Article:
Sorry, I don't know if this question should be asked here or on TeX.SX.

My question is : Are there some good reasons to not move projects with large supporting community (like TikZ) to github.com ?

Why I ask this question ?

I know that it is not up to the community to decide where some project should be hosted, but may be the community can influence the core team to do it.

And I believe that moving projects like TikZ to github will benefit everyone.

What are the pros to move to github?

1) Let's take one concrete example with this question and this answer.

If TikZ was on github this bug could be fixed in minutes in the following way :

  • One person "fork" the TikZ repo, go to file tikzlibrarycalc.code.tex (on github.com directly), add % on line 339 and create à "pull request" with a message describing this change. (2 minutes max)
  • The core team of TikZ receive this "pull request", check it and accept it. (2 minutes max)
  • And voilà, everybody can fix his personal copy of TikZ with a simple git pull from the TikZ folder on his computer. (less than a minute)

And this example is not an isolated case.

2) A lot of big opensource projects are moving from SVN (sourceforge) to Git (github), but I don't know a single one that is moving in the opposite side. Probably there is a reason.

(The same way, nobody is moving from SVN to CSV.)

3) Big companies are moving there opensource projects from their own repos to github (like Google and Microsoft) . Probably there is a reason.

4) Github has a solid business model that allows them to not have commercials on their site. This is not the case for sourceforge.

What are the cons to move to github ?

I can see only one : if the core team of TikZ is not used to use git, it has to learn it. And git has a not so short learning curve. But honestly, learning git is far simpler than learning TikZ ;)

closed as off-topic by Joseph Wright Sep 14 '15 at 7:46

This question appears to be off-topic. The users who voted to close gave this specific reason:

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  • This doesn't seem to be a TeX question nor one about TeX-sx: it's policy question for the developers of one package. As such, you will be best asking them directly. – Joseph Wright Sep 14 '15 at 7:46
  • On the question of fixing local code: that's what your local TeX tree is for :-) Fixing stuff in a development version doesn't affect most end users, remember (they need the developers to do a CTAN release, then for TL/MiKTeX to pick it up, then to update their TeX system.) – Joseph Wright Sep 14 '15 at 7:48
  • @JosephWright I know. But this is a question to the comunity and I don't know where else to ask it, may be TeX.SX is better place ? – Kpym Sep 14 '15 at 7:50
  • No, that's rather my point: development is not a question for the community, it's a question for the specific developers concerned. – Joseph Wright Sep 14 '15 at 7:52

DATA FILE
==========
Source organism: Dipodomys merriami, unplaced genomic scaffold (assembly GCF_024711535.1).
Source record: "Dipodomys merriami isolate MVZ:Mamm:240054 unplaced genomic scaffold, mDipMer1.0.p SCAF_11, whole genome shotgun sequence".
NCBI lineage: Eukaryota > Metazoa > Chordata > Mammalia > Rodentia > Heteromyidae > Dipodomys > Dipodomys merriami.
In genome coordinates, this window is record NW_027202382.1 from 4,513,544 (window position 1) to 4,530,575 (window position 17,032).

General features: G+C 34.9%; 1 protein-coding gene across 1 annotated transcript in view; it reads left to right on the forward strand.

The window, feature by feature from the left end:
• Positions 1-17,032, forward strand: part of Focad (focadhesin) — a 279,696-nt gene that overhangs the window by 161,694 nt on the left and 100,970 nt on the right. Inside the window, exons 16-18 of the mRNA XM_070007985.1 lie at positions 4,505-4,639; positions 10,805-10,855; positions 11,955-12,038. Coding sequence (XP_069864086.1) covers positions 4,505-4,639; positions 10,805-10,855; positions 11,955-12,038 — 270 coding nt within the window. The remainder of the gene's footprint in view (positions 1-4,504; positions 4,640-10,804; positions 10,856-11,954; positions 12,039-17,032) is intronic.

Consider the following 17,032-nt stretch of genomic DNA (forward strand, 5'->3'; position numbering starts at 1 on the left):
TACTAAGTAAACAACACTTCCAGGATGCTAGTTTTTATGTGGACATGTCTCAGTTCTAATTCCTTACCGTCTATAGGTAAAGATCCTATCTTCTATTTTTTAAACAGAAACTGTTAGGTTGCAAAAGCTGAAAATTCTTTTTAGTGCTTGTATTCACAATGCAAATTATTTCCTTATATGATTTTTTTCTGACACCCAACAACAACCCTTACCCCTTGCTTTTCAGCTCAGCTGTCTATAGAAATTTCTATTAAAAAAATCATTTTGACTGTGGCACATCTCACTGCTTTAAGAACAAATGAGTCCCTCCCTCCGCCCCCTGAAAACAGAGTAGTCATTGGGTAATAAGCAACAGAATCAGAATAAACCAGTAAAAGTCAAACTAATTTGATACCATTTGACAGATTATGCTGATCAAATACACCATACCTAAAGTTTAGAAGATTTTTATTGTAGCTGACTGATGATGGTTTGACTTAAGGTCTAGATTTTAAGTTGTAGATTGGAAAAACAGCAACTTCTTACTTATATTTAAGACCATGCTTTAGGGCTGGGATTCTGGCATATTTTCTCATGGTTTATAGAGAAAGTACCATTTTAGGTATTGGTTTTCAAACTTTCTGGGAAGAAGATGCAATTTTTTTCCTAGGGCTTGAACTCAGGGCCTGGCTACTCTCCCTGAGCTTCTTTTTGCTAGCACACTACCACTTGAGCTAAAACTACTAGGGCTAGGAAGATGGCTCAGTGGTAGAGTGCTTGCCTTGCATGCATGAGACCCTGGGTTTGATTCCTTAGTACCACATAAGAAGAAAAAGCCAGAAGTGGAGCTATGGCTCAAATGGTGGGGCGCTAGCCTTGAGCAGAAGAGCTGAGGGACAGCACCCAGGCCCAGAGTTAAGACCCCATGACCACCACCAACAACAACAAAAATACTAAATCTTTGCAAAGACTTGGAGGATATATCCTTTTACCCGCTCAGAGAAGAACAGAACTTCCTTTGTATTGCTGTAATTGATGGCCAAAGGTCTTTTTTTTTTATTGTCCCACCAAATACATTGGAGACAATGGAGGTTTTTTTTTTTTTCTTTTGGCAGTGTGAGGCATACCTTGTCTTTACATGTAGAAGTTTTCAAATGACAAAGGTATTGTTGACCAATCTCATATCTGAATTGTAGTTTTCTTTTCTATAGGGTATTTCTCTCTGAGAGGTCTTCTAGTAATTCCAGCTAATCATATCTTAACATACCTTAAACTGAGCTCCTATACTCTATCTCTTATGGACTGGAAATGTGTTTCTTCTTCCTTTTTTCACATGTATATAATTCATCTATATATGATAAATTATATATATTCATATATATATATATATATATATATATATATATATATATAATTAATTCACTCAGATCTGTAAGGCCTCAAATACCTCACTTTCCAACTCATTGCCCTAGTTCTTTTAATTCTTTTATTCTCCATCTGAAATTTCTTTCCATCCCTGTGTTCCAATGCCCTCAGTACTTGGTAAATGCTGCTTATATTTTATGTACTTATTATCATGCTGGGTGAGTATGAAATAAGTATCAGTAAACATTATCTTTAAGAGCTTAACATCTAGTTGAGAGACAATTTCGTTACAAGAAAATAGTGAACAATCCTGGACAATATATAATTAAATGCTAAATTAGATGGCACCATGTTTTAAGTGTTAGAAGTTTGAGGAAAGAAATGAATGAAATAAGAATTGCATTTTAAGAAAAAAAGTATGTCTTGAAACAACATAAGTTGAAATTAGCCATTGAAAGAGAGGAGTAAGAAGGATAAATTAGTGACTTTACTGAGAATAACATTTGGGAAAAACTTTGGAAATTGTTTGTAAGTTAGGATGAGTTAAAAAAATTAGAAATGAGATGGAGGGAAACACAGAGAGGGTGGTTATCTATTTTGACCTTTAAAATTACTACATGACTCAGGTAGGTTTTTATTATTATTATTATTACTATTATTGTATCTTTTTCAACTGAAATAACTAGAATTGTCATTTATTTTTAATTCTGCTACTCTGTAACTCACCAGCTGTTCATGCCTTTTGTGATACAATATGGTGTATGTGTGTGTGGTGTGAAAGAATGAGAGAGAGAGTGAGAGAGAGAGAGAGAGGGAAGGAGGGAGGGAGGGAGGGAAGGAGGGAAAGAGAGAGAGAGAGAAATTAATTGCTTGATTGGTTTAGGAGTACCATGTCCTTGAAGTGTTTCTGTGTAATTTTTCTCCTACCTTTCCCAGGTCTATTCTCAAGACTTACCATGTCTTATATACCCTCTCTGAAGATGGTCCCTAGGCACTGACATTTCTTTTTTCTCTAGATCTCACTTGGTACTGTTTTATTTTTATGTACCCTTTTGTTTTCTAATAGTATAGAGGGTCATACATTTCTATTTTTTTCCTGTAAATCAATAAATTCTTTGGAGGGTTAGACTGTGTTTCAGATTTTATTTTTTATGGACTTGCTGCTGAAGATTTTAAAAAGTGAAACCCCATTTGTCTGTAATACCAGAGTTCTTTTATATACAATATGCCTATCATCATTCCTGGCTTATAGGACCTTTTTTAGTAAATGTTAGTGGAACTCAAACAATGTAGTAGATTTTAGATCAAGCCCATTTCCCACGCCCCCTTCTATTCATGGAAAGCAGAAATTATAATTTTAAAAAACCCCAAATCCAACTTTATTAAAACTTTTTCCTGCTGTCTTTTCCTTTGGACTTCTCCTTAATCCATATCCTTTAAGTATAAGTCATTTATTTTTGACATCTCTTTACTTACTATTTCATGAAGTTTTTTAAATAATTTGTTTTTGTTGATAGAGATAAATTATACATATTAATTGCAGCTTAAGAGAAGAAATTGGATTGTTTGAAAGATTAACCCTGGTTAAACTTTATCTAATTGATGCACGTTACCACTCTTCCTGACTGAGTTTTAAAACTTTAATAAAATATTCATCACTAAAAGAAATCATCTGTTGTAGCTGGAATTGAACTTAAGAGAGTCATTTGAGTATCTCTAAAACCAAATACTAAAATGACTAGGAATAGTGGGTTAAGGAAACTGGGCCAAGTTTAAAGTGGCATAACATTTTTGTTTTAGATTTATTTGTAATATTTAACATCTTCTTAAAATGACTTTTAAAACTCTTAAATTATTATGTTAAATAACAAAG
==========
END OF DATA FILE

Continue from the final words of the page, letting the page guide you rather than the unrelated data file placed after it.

• It's mainly a question to the maintainers of TikZ, not the community as a whole. – Torbjørn T. Sep 14 '15 at 7:53
  • @JosephWright I know how to fix a bug in my personal tree, but this is almost useless, because in this case my tex files can't be exchanged with colleges. And precisely because of this very long and complex "forkflow" that you describe, I suggest passing to something more "modern" ;) – Kpym Sep 14 '15 at 7:54
  • @TorbjørnT. As I write in my question, I hope that the community can influence the maintainers of the project ;) And the community can have an opinion on something that they do not control ! – Kpym Sep 14 '15 at 7:55
  • @Kpym Yes it can: you send them a copy of the file. Moreover, what we really don't want is to go back to the pre-CTAN days where everyone had there own idea of what the correct version of a TeX file was. – Joseph Wright Sep 14 '15 at 7:56
  • @JosephWright Did you think that on other opensource projects everyone had there own idea of what the correct version is ? For this, there is an official repo with master branch inside ! – Kpym Sep 14 '15 at 7:58
  • Definitely wont disagree about a community having opinions. I'm still not sure about this being the right place though (and if at TeX.SX, the main site, not meta -- it's not a question about StackExchange). There is a mailing list at sourceforge.net/p/pgf/mailman/?source=navbar, I would assume the maintainers read that, so that could be a first avenue of approach. – Torbjørn T. Sep 14 '15 at 8:04
  • @TorbjørnT. thanks for the suggestion of the mailing list. – Kpym Sep 14 '15 at 8:08
  • I'll open a chat room for this: quite discursive! chat.stackexchange.com/rooms/29116/code-hosting-discussion – Joseph Wright Sep 14 '15 at 8:09
  • 1
    Did you read this ticket? – Paul Gaborit Sep 14 '15 at 11:51
  • @PaulGaborit no ... very interesting ! thanks. – Kpym Sep 14 '15 at 12:00

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